How crowdsourcing is developing
Interestingly, companies are finding ways to make the ideas an energies of people meeting together on-line for mutual benefit. Rather than have crowdsourcing around an idea or interest, the 'crowd' is fragmenting into groups that want a particular thing from the crowd.
Buying and selling is an obvious example (look at www.etsy.com for example). House sharing or holiday swaps is another. Booking at taxi can move from a local town transaction to a global booking facility (see http://www.infotaxi.org/taxi_service_c.php )
Trip Adviser ( http://www.tripadvisor.co.uk and other Review sites http://www.restaurant.com for example have huge influence because we place value in others who have tried out the exact experience we are after. Notice here how important it is to apply the 'validity' rules here and we will be visiting this idea later. We don't know if an employee might be inflating the service or a disgruntled customer unfairly criticising the place.
One of the best crowdsourcing sites is Twitter ( www.twitter.com ) in terms of the sheer opens and organs nature of it. We will be using Twitter in the background to this MOOC, as much to explore its value as to use it as a commentary on what we are doing.
If you want to get an idea of the reach and consider the power of Twitter for crowd sourcing conversations go to http://twittercounter.com/pages/100 to explore who are the most followed Twitter users on the Planet.
The collaborative student will need to:
Flipped learning is well understood as a process but not much discussed as a matter of god pedagogy. If we know what Flipping is the next question is what should be flipped, closely followed by how what is flipped is to influence what is then done.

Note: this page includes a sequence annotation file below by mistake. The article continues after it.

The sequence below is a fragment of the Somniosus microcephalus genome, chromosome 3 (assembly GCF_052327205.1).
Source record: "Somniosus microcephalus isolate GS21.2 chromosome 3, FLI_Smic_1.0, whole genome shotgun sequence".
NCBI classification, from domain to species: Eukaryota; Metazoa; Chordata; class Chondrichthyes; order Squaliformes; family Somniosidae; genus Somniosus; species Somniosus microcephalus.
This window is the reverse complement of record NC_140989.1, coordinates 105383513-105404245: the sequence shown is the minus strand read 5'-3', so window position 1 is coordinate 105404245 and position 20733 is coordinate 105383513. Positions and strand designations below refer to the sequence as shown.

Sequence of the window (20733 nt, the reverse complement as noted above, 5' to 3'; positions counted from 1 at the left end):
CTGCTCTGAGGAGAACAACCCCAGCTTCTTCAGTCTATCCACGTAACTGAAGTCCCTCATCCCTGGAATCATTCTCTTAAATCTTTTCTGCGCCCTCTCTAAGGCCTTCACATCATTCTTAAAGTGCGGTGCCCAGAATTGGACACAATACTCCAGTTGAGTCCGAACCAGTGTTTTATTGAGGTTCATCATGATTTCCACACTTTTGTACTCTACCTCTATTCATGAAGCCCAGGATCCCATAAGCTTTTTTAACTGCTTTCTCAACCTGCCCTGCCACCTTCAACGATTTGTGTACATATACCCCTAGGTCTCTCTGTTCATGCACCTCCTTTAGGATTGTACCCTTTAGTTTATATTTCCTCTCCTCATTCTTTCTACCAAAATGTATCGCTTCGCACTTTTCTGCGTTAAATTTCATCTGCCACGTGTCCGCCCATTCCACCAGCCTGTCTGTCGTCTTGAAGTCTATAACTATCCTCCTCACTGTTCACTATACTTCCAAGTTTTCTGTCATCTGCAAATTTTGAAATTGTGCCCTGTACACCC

In a nutshell, what works well on-line is cognitive domain learning so it is a matter of fleshing that out from a course design perspective.
The more advanced the level of study, the greater the expectation of students to learn with the help of learning technologies, ie. to self-manage aspects of their learning so the greater the expectation of students to be able to learn this way.
So pedagogically speaking, and in terms of design, cognitive elements tackled on-line should be built around collaborative learning activity between students. Students work towards finding things out, singularly and together, testing knowledge and their sources through applying the tests of validity and reliability, ready to bring it to class for affective domain and psychomotor domain learning (i.e. the application of knowledge, turned into personal understanding and application with the help of a teacher). Learning on-line is the process but e-learning here is the craft of collaborative activity designed and overseen by the teacher.
Students have the added value in learning collaboratively in developing a ‘work-ready skill because this is what we all do every day in the world of work. (what we are doing here is in effect collaborative learning on-line). What I am arguing for here is that the nature of learning can be improved through craft and we aren’t simply taking a chunk of classroom learning and putting it on-line in some clumsy process-driven way.
Flipped learning is how we do this singularly (homework preparation for classes) and Directed Study is how this is scaled up over a longer time period of studying and learning (periods longer than a week of redesign).
I think the pedagogy behind Flipped Learning is so important. What I would argue is that the targets achieved through course re-design should be better learner and learning experiences, greater preparation achieved for economic independence and active citizenship, all of which come from student feedback to targeted questions on the grounds that we are deliberately trying to enrich education and make it more relevant and fun through technology. This is what crafted e-learning can achieve…...